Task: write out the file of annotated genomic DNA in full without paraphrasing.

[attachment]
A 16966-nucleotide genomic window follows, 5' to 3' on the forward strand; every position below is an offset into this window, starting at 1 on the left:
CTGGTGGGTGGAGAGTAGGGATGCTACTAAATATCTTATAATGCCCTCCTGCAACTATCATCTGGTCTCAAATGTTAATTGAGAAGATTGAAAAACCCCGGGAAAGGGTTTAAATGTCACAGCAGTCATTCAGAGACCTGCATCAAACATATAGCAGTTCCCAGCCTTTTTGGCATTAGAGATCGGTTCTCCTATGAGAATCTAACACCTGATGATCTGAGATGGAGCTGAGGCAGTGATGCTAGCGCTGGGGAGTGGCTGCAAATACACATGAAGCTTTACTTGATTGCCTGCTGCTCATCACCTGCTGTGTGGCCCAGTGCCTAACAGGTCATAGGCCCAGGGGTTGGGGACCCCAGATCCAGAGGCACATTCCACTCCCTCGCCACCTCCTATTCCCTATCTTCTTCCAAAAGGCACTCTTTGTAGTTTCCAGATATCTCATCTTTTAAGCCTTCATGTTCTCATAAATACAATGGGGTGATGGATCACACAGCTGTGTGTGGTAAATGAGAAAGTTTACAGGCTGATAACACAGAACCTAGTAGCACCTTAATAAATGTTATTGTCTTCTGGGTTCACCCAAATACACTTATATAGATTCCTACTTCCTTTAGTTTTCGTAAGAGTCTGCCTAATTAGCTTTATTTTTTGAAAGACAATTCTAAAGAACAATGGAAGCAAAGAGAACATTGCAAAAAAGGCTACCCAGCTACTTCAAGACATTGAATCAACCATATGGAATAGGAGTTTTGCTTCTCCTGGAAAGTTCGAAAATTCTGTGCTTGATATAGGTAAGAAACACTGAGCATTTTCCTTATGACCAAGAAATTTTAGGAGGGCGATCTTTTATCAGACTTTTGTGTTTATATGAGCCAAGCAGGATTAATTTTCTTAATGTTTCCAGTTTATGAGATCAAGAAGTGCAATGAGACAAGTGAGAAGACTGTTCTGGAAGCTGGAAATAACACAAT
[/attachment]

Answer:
A 16966-nucleotide genomic window follows, 5' to 3' on the forward strand; every position below is an offset into this window, starting at 1 on the left:
CTGGTGGGTGGAGAGTAGGGATGCTACTAAATATCTTATAATGCCCTCCTGCAACTATCATCTGGTCTCAAATGTTAATTGAGAAGATTGAAAAACCCCGGGAAAGGGTTTAAATGTCACAGCAGTCATTCAGAGACCTGCATCAAACATATAGCAGTTCCCAGCCTTTTTGGCATTAGAGATCGGTTCTCCTATGAGAATCTAACACCTGATGATCTGAGATGGAGCTGAGGCAGTGATGCTAGCGCTGGGGAGTGGCTGCAAATACACATGAAGCTTTACTTGATTGCCTGCTGCTCATCACCTGCTGTGTGGCCCAGTGCCTAACAGGTCATAGGCCCAGGGGTTGGGGACCCCAGATCCAGAGGCACATTCCACTCCCTCGCCACCTCCTATTCCCTATCTTCTTCCAAAAGGCACTCTTTGTAGTTTCCAGATATCTCATCTTTTAAGCCTTCATGTTCTCATAAATACAATGGGGTGATGGATCACACAGCTGTGTGTGGTAAATGAGAAAGTTTACAGGCTGATAACACAGAACCTAGTAGCACCTTAATAAATGTTATTGTCTTCTGGGTTCACCCAAATACACTTATATAGATTCCTACTTCCTTTAGTTTTCGTAAGAGTCTGCCTAATTAGCTTTATTTTTTGAAAGACAATTCTAAAGAACAATGGAAGCAAAGAGAACATTGCAAAAAAGGCTACCCAGCTACTTCAAGACATTGAATCAACCATATGGAATAGGAGTTTTGCTTCTCCTGGAAAGTTCGAAAATTCTGTGCTTGATATAGGTAAGAAACACTGAGCATTTTCCTTATGACCAAGAAATTTTAGGAGGGCGATCTTTTATCAGACTTTTGTGTTTATATGAGCCAAGCAGGATTAATTTTCTTAATGTTTCCAGTTTATGAGATCAAGAAGTGCAATGAGACAAGTGAGAAGACTGTTCTGGAAGCTGGAAATAACACAAT